Housing Costs, II
December 20, 2001
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Remember the front-page article in Tuesday's New York Times that claimed "Housing prices, which soared in the expansion of the 1990's, have not gone down"? Well, today's New York Times front page carries a story that begins, "Rents on thousands of apartments in Manhattan have tumbled in the last few months as the economy has worsened and fallout from the terrorist attack has spread beyond Lower Manhattan."
The Tuesday article claimed that the still-high housing prices had contributed to a surge in homelessness. Today's article tries to finesse that question. Today's article first claims that "the trend of reductions carries over to rent-regulated apartments on a smaller scale." Then it says, "Low-income, subsidized housing is not affected." And then it says, "While rents have fallen, the city's homeless population is still increasing, as the worsening economy strikes particularly hard at those at the bottom end of the economic ladder. Also, the lower end of the rental market, where most of the poor live, is highly regulated and thus not affected by the new cuts in rents."
Try to untangle this jumble of conflicting information. A reader is tempted to throw up his hands in despair.
First, there are the contradicting claims about what is happening to housing prices. One article claims prices "have not gone down," another claims the prices "have tumbled."
Then there are the contradicting claims about who is being struck "particularly hard" by the worsening economy. Today's article claims "those at the bottom end of the economic ladder" are being struck particularly hard. But a front-page New York Times article on Sunday claimed, "Unemployment has risen for nearly every group, climbing most sharply for college graduates and others who usually escape the brunt of a downturn."
Then there are the contradicting claims about how housing prices affect homelessness. Tuesday's article listed the steadily high housing prices as among those factors "responsible for the surge" in homelessness. Yet today's article seems to suggest that the poor are insulated from the effects of price in the housing market because their housing is "highly regulated."
Some of these contradictions may be explained by the rent control and "stabilization" regimes in place in New York and in a few other bastions of Marxism but not in other parts of the country. The Tuesday article was about homelessness nationwide, while today's article focuses on New York. Still, the overall picture is confusing.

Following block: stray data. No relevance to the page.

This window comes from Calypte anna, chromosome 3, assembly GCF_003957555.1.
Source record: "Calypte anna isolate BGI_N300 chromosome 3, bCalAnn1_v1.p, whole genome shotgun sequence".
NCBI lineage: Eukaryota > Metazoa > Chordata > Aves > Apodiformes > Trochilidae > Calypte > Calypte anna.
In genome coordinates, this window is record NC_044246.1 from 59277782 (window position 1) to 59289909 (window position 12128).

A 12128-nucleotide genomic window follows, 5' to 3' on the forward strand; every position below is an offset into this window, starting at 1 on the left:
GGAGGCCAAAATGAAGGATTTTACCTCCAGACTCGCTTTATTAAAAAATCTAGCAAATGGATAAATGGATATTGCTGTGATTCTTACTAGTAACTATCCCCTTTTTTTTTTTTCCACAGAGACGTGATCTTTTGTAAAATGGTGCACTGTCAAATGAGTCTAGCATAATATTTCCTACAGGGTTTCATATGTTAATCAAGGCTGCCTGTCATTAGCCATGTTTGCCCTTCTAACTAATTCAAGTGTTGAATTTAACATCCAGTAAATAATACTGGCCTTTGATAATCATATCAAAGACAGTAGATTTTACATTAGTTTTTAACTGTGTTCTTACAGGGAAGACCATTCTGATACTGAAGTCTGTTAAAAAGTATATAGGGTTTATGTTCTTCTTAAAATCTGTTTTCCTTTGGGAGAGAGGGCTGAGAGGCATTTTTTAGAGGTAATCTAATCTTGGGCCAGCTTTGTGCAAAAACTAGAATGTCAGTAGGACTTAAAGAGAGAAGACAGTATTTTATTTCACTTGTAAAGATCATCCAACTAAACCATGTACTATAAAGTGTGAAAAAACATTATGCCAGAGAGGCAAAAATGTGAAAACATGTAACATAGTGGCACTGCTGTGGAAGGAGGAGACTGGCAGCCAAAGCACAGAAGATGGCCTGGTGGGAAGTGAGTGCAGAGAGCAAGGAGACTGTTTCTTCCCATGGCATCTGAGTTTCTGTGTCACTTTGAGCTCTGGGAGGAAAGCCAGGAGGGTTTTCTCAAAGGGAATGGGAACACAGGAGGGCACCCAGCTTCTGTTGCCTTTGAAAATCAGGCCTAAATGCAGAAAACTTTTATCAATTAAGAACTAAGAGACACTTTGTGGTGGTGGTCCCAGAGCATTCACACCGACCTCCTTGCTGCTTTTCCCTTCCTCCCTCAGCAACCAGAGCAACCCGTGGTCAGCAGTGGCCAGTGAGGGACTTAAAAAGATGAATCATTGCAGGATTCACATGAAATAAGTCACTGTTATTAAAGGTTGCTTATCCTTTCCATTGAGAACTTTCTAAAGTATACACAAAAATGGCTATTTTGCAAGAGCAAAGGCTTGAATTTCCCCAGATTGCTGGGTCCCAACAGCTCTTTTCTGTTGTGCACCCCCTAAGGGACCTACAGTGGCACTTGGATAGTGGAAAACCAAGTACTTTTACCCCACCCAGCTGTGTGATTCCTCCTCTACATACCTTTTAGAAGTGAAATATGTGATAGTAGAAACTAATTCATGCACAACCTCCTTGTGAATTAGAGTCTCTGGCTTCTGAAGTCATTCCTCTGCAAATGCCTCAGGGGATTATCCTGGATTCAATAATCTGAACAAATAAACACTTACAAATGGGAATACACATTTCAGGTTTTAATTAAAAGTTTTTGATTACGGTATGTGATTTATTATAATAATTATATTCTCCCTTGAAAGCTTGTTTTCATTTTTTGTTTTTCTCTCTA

Watch the Label: A "news analysis" in the national section of today's New York Times mentions several interest groups and advocacy groups. Consumers Union is mentioned with no explanation. Families USA is described as "a consumer advocacy group." The Kaiser Family Foundation is described as a "health research group." And the Heritage Foundation is described as "the conservative Heritage Foundation." In typical Times fashion, the conservative group gets labeled as such, while the liberal groups get labeled as "consumer" or "research" groups or get no label at all. There are plenty of conservatives -- some of them even consume things -- who think that the Heritage Foundation's policies would be better for consumers than the policies of the so-called consumer advocacy groups. The board of Families USA, for instance, includes not just "consumers" but a doctor, a former president of a union that represents health care workers, an aide to a Democratic congressman, a Democratic state senator, and Hillary Clinton's former chief of staff.
Death By Socialized Medicine: A dispatch from London in the international section of today's New York Times reports, "About 1,200 people died in public hospitals last year because of mistakes in prescribing and administering medicine, according to a report published today by a government watchdog group." The Times doesn't compare the deaths caused by Britain's socialized medical system to the incidence of such deaths in America, which has a health care system with more competition and less government control. That would be an illuminating comparison, but one unlikely to sway the true believers at the New York Times. Here's how one retiring Times columnist on Sunday described his view of Britain's National Health Service: "You know, the health service doesn't work. I'm still for it. But it doesn't work."
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